I am presently the member of two Australian trade associations (APA, SPN), and one international (the Independent Book Publishers Association). Now, professional associations generally have two conflicting mandates, firstly they have a responsibility to act on behalf of their members, a responsibility which will often have them acting like a cartel or a labor union (trade union) for the members of the profession, though this description is commonly rejected by the body concerned. Secondly professional bodies often act to protect the public by maintaining and enforcing standards of training and ethics in their profession. (Source Wikipedia). One of the primary methods by which this second is achieved is by the development, maintenance, and enforcement of a code of ethics for its members.
Without a Code of Ethics it is difficult for an organisation to discipline or expel a member for acting unethically, as without a code it often difficult to determine whether someone is a fit and proper person to be a member. This is because the question of fitness will differ across occupations, and the matter will often end up in court. With a Code of Ethics the question is simpler, as the expectations of the behaviour of its members is set out in that Code. While the matter may still end up in court, the fact that the Association made a determination against a code of ethics specific to its occupation and membership will make its decision to discipline, suspend, or expel a member is much easier to justify. And personally I can definitely confirm that it makes sacking an unethical employee so much easier.
Which should make it of concern that until recently none of these three associations appears to have had a code of ethics, although this has now changed with the release of IBPA’s first Code of Ethics. Continue reading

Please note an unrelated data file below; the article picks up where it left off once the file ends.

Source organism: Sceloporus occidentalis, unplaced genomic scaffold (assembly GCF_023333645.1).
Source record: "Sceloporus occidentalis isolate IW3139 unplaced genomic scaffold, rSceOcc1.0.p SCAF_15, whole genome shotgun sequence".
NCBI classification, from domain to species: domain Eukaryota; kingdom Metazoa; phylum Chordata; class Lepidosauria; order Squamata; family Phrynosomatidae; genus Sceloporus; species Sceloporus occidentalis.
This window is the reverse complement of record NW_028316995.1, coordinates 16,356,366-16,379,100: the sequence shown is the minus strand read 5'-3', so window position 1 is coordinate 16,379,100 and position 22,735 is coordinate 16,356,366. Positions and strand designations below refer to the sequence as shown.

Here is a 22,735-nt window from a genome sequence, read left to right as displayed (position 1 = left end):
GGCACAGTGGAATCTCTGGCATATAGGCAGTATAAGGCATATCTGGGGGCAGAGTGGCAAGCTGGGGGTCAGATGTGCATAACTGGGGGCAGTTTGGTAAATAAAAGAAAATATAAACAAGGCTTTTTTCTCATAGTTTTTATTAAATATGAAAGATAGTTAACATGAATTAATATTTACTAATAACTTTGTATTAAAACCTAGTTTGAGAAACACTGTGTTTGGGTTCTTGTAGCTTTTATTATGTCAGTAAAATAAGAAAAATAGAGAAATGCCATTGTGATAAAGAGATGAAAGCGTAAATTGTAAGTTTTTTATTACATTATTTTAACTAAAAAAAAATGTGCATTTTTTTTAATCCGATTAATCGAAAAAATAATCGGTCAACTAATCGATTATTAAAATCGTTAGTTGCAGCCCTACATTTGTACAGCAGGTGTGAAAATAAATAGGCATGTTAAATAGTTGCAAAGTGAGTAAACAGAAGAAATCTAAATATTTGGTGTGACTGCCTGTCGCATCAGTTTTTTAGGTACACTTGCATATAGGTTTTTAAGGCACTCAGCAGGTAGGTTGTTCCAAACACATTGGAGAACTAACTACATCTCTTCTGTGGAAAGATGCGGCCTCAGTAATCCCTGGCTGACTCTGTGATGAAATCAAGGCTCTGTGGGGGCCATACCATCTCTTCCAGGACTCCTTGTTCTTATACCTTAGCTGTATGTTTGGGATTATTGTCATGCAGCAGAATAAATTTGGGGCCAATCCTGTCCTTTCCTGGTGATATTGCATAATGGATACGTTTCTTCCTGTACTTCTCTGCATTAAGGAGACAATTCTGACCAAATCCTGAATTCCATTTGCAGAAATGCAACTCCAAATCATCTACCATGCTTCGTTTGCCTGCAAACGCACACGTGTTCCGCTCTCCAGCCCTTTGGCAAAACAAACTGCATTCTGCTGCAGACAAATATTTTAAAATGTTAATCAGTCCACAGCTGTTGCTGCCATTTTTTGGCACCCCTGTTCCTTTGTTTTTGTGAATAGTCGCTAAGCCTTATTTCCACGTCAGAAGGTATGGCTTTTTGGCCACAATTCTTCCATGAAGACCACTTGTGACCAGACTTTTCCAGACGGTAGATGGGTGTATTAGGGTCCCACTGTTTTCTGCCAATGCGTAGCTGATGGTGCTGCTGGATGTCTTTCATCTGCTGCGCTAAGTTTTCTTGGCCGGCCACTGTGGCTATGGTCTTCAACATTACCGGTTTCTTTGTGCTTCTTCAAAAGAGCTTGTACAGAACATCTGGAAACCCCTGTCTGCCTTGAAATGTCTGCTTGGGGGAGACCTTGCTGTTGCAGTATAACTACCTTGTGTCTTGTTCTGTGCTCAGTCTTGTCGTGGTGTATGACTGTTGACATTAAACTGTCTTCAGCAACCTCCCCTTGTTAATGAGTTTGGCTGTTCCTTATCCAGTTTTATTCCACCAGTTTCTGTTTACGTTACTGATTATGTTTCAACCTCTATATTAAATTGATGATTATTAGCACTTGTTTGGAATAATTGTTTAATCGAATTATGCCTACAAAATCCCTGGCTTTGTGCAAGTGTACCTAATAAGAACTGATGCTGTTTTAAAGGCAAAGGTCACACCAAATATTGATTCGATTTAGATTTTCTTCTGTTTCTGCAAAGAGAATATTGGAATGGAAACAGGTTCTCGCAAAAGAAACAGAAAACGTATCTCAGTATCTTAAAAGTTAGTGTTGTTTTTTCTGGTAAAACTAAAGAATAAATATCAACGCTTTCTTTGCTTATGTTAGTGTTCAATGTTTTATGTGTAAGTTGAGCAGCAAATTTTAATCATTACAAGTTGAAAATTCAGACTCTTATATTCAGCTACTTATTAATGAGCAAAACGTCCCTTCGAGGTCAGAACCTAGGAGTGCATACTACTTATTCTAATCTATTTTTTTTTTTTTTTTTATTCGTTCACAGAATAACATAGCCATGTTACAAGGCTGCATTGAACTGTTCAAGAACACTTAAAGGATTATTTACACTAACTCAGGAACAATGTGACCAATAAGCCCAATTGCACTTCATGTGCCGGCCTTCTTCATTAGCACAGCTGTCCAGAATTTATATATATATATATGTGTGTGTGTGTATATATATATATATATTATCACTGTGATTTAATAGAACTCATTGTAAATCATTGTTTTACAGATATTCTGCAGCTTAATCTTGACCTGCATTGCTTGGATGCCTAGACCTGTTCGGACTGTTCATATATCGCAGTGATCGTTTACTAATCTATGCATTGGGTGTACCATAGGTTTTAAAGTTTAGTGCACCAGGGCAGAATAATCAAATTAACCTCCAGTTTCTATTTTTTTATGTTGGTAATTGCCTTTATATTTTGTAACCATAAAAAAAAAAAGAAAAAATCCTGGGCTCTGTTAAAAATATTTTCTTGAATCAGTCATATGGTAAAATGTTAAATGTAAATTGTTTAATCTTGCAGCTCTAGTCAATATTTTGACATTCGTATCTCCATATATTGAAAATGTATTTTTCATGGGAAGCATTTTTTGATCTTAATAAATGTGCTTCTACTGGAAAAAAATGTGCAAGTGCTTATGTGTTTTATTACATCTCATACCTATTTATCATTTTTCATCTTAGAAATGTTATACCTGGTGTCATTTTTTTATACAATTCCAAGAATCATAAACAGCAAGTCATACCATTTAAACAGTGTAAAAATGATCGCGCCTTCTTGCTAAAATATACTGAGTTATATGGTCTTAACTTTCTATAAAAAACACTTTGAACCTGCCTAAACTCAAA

Click Image to Enlarge Image Source: AuthorMarketingClub.com
In my last blog I discussed a poll conducted by USA TODAY and Bookish, a website designed to help people find and buy books. The poll found that a majority of those surveyed (57%) cited their own opinion of the writer’s previous work as the major factor in creating interest in a particular book for them. Opinions of a relative and friend (publishers call that “word of mouth”) came in second at 43%. Lower on the list of major factors: professional reviewers and other writers (each 17%), the book cover (16%) and Internet opinions by non-professionals (10%).
This week I wanted to share with you the results of another recent survey by ebookfairies which confirms many of the USA today survey’s results. The ebookfairies survey was conducted from June 1-30, 2013, via Survey Monkey, and as many as 2,951 people replied to most of the 44 questions formulated by more than a dozen authors.
Some of the more relevant information from the survey include: Continue reading
The availability of online bookstores, and particularly the arrival of eBooks is starting to transform how people discover the books they may want to read. The traditional place to do that was bookstores. You’d go in to buy one book and discover another.
Officials at Amazon and other book websites argue that clicking can replace browsing, but is that just a vague and nebulous hope, or are people actually selecting the books they’ll read in different ways? A recent poll conducted for USAToday and Bookish, a website designed to help people find and buy books, asked readers what factors create interest in a particular book for them. Continue reading
Recently we nominated Leonie Rogers’ Frontier Incursion for the Independent Book Publishers Association’s Benjamin Franklin Digital Awards. The Awards were established to honour the best in Digital Book innovation with nominees being judged on 5 criteria:
- Use of Platform and Technology,
- Design, and
- Overall Reaction.
As a publishing award rather than a literary award we knew it was a bit of a long shot and unfortunately we weren’t successful. What was interesting, however, was the feedback we received from the judge about how they believed the book could be improved.
When I launched Hague Publishing it was with the intention of producing well edited eBooks, with a fast load, and a clean appearance. A book where the words did not get in the way of the story, but in fact supported that reading experience. Despite the failure to win the Award, it reassuring to have the judge recognise that the goals I had set myself had been achieved. It was also pleasing that the judge had enjoyed the story, particularly liking ‘the plot elements of genetic engineering and people-cat empathy’.